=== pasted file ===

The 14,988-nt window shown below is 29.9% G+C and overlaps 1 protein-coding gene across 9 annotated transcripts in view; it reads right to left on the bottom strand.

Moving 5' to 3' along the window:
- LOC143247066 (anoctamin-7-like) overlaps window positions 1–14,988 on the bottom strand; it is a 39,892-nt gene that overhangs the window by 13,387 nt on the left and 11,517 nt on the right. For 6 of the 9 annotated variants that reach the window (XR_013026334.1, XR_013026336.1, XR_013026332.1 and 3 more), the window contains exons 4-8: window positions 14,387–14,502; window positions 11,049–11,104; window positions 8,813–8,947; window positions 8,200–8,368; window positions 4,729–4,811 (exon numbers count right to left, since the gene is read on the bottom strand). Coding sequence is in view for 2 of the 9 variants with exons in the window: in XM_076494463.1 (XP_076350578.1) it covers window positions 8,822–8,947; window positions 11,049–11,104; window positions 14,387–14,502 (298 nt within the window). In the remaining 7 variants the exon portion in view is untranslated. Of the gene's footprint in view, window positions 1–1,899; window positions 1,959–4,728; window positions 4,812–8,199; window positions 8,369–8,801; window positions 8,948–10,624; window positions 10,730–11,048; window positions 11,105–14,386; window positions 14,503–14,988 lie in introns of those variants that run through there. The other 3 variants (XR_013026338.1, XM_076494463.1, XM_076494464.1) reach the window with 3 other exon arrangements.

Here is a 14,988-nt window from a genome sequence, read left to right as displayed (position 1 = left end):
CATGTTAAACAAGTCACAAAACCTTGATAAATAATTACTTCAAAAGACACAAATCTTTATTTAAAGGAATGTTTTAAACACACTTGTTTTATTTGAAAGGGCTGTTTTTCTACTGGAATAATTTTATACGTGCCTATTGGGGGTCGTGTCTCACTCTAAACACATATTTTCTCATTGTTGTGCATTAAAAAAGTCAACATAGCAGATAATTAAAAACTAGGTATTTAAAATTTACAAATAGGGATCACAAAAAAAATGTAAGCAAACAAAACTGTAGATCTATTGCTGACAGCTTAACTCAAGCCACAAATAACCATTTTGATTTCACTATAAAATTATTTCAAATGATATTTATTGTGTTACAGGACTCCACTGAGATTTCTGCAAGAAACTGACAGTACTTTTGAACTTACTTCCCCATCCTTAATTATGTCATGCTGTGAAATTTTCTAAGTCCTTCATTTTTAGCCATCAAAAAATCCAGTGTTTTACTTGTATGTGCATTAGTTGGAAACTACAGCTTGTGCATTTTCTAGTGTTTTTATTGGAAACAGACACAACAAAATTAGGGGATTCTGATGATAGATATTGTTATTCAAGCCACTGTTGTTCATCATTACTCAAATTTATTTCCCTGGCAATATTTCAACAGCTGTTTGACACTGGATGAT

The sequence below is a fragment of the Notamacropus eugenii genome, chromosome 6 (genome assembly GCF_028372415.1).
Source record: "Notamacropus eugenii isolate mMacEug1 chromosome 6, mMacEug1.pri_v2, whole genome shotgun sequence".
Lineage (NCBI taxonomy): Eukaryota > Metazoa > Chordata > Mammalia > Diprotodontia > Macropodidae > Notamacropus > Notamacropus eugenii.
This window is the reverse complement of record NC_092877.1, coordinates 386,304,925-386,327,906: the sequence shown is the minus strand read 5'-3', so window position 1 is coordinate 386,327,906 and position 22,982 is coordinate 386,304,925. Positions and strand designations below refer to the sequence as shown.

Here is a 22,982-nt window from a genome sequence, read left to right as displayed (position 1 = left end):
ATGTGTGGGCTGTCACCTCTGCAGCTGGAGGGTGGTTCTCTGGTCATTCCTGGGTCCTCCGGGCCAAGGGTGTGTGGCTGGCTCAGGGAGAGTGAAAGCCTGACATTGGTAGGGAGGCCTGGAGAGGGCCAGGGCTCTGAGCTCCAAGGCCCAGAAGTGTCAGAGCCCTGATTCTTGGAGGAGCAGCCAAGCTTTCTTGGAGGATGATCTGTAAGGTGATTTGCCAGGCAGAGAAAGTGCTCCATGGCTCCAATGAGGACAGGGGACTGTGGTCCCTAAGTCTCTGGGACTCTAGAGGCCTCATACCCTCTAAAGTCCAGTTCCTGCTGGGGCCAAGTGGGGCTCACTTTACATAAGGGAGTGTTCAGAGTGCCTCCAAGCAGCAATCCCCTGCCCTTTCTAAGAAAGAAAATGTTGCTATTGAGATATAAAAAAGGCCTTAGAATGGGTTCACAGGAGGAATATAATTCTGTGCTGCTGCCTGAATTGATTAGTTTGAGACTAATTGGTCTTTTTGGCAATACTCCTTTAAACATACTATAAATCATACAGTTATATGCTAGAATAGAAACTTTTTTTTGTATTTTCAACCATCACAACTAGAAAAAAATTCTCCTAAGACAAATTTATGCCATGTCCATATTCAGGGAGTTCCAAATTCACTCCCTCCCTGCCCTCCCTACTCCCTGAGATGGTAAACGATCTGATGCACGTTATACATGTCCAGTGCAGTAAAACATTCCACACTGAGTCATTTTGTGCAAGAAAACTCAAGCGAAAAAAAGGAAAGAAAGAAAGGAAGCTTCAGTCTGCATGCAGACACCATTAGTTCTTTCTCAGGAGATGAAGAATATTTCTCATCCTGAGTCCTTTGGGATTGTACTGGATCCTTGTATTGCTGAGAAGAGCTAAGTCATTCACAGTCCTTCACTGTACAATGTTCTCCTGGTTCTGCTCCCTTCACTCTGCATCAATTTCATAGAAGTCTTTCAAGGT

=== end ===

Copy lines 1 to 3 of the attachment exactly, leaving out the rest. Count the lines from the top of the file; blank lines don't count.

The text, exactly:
The 14,988-nt window shown below is 29.9% G+C and overlaps 1 protein-coding gene across 9 annotated transcripts in view; it reads right to left on the bottom strand.

Moving 5' to 3' along the window:
- LOC143247066 (anoctamin-7-like) overlaps window positions 1–14,988 on the bottom strand; it is a 39,892-nt gene that overhangs the window by 13,387 nt on the left and 11,517 nt on the right. For 6 of the 9 annotated variants that reach the window (XR_013026334.1, XR_013026336.1, XR_013026332.1 and 3 more), the window contains exons 4-8: window positions 14,387–14,502; window positions 11,049–11,104; window positions 8,813–8,947; window positions 8,200–8,368; window positions 4,729–4,811 (exon numbers count right to left, since the gene is read on the bottom strand). Coding sequence is in view for 2 of the 9 variants with exons in the window: in XM_076494463.1 (XP_076350578.1) it covers window positions 8,822–8,947; window positions 11,049–11,104; window positions 14,387–14,502 (298 nt within the window). In the remaining 7 variants the exon portion in view is untranslated. Of the gene's footprint in view, window positions 1–1,899; window positions 1,959–4,728; window positions 4,812–8,199; window positions 8,369–8,801; window positions 8,948–10,624; window positions 10,730–11,048; window positions 11,105–14,386; window positions 14,503–14,988 lie in introns of those variants that run through there. The other 3 variants (XR_013026338.1, XM_076494463.1, XM_076494464.1) reach the window with 3 other exon arrangements.